The militants’ commanders operate within the Somalia. Movements are done under the cover of darkness knowing very well that they are high value targets for the AMISOM troops. At the time of writing, within the sector 2, they have intensified their operations. The armed group seemed to have perfected their tactics with time and AMISOM has to work round the clock to beat them. One of the informants narrated that the strategy adopted by the AMISOM in fighting the militia is counterproductive in the long run. Their key leaders are targeted then killed. Sometimes, they seek help from the US soldiers since they have sophisticated surveillance equipment. The armed militia has never suffered from leadership vacuum. If there is always one ready to take up the leadership role and it becomes cyclic. They would have adopted other means probably dialogue. The announcement followed revelations by the Kenyan military that it killed Al-Shabaab senior commander in charge of intelligence, Mohammed Karatey alias Mahat Karatey. Karatey is said to have been killed in an airstrike earlier this week and was suspected to have been a key player in the attack on a Kenya Defence Forces camp in El Adde on January 15. The alamnyat, Al shabaab’s intelligence wing has suicide bombers, assassins, explosive experts and information gatherers. The killing of the commander is a big blow to the terror group. The wing provides logistics and operations support throughout the Horn of Africa. Karate was the second senior most commander to be killed after Abdi Dek, the operations commander of Zebeir brigade. It is glaring that every time a leader is killed, there is always someone ready to take over the remnants of leadership.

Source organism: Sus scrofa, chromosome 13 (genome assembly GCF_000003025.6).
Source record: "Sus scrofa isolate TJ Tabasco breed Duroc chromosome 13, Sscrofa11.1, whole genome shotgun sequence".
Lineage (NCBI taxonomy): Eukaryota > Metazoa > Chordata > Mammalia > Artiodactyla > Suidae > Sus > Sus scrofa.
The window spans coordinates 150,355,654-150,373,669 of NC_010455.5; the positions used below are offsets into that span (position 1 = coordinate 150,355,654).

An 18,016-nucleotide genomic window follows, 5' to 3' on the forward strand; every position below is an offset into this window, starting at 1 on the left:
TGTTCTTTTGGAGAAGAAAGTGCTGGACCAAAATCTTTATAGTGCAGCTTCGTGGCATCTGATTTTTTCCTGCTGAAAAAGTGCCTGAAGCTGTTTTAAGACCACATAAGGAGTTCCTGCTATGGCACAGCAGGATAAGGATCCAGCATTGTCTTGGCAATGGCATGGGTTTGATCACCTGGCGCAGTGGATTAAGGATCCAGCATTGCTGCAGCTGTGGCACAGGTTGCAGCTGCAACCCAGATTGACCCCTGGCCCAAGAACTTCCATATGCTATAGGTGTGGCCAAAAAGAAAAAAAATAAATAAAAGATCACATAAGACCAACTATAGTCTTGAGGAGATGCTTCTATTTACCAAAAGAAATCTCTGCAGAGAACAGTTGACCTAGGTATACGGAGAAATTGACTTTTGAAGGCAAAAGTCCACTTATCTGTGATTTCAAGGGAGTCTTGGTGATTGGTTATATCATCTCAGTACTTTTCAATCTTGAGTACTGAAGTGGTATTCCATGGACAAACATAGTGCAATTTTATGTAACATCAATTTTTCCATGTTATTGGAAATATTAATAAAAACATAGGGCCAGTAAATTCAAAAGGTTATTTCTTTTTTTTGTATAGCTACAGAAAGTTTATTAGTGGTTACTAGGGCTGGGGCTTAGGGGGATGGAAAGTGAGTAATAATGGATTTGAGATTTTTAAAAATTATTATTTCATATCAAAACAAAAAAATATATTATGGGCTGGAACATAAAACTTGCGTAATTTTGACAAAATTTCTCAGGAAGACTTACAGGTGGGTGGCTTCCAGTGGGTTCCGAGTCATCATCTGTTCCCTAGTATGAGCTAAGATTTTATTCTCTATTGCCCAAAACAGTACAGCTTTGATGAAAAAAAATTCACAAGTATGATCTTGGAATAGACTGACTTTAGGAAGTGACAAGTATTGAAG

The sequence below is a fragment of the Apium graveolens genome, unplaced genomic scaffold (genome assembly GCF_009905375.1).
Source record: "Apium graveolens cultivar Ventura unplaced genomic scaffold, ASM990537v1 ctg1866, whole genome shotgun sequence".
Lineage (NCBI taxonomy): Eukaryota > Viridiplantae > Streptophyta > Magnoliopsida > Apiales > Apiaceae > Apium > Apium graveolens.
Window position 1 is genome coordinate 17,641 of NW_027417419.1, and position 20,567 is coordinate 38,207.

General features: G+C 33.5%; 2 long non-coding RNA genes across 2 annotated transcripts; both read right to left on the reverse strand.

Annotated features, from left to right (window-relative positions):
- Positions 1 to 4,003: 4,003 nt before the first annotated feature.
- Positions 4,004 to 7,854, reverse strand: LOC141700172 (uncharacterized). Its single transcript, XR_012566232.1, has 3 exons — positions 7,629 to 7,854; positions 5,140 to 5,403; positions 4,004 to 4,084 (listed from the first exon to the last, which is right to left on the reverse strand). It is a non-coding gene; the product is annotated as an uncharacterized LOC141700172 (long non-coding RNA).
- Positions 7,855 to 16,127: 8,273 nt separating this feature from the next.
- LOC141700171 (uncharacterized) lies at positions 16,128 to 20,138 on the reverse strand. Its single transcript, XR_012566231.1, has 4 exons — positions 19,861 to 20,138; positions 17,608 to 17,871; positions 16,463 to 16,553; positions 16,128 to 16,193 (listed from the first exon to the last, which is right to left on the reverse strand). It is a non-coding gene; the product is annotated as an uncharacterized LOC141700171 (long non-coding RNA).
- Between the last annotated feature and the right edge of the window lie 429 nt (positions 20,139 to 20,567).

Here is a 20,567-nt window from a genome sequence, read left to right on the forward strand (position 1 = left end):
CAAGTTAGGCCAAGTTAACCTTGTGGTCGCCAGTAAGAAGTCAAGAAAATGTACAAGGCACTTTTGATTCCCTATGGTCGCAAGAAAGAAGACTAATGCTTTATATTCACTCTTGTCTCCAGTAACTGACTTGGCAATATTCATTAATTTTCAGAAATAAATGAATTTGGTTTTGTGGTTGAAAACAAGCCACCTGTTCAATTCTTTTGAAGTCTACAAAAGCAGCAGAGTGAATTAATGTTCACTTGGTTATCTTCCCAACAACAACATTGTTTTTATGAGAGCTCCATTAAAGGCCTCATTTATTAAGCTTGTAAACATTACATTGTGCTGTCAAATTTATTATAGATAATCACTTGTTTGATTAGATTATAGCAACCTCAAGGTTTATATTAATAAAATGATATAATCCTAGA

The intelligence and information gathering mechanisms have not been developed. The intelligence is supposed to be collaborated amongst the contingents. The gap is being exploited by the Al shabaab. Every country works disjointedly. The information gathered is shared so that the flanking friendly forces are aware of one other’s operation. Failure to that works at the disadvantage of the whole mission. The unity of effort has to be realized by the participating troop contributing countries.